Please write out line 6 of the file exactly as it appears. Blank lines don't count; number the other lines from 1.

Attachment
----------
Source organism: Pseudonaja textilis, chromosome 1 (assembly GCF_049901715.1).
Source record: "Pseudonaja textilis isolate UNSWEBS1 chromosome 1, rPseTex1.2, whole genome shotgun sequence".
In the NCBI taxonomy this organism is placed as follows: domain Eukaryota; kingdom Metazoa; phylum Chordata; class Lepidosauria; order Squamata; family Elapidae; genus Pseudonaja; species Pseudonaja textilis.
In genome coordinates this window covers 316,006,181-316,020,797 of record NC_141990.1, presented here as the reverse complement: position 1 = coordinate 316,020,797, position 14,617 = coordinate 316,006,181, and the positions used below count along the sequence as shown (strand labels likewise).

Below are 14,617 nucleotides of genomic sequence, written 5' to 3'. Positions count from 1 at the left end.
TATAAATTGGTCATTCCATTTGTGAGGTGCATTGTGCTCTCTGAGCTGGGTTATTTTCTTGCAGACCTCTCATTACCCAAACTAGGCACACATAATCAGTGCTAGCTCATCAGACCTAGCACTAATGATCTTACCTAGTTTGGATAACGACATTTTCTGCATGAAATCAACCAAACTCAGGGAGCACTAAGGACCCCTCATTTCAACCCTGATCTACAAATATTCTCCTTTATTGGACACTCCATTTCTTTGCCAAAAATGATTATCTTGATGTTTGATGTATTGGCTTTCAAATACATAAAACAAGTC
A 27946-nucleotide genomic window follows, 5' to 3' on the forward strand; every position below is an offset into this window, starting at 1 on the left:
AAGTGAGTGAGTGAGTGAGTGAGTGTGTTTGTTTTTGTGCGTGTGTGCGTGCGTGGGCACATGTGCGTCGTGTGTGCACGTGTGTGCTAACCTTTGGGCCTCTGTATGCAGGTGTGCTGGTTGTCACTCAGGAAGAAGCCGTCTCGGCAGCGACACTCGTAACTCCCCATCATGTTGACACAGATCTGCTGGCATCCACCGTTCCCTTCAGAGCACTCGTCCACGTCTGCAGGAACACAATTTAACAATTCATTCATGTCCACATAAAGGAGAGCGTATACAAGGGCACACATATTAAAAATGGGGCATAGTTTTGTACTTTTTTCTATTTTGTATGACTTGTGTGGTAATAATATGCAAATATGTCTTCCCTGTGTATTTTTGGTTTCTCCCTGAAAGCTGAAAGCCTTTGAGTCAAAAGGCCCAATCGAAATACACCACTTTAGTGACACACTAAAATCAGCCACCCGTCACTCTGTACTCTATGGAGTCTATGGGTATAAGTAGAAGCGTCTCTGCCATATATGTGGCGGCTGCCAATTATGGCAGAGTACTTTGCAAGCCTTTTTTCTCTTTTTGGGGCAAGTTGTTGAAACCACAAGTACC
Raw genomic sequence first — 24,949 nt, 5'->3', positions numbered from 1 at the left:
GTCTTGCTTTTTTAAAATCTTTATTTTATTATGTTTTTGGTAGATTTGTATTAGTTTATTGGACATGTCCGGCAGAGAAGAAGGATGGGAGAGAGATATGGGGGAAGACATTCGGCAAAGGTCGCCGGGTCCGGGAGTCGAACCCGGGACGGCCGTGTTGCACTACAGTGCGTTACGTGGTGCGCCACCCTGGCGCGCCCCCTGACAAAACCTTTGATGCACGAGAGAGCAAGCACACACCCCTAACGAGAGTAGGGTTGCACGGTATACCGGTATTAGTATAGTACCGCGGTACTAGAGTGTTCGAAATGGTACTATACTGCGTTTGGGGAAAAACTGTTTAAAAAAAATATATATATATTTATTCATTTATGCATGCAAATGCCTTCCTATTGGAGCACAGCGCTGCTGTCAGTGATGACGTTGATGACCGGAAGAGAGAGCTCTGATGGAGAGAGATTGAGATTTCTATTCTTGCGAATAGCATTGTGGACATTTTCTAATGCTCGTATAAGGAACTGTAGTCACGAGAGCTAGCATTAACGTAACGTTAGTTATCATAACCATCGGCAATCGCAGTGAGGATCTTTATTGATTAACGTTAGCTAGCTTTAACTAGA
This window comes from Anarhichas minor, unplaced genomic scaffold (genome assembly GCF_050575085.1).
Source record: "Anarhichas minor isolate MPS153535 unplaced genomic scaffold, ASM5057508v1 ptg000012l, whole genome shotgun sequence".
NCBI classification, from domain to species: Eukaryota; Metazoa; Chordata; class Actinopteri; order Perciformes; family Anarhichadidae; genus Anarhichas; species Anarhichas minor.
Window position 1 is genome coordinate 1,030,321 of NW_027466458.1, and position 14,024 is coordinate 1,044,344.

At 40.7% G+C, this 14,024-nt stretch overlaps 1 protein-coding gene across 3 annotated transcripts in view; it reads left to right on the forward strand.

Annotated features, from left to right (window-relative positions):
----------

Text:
TATAAATTGGTCATTCCATTTGTGAGGTGCATTGTGCTCTCTGAGCTGGGTTATTTTCTTGCAGACCTCTCATTACCCAAACTAGGCACACATAATCAGTGCTAGCTCATCAGACCTAGCACTAATGATCTTACCTAGTTTGGATAACGACATTTTCTGCATGAAATCAACCAAACTCAGGGAGCACTAAGGACCCCTCATTTCAACCCTGATCTACAAATATTCTCCTTTATTGGACACTCCATTTCTTTGCCAAAAATGATTATCTTGATGTTTGATGTATTGGCTTTCAAATACATAAAACAAGTC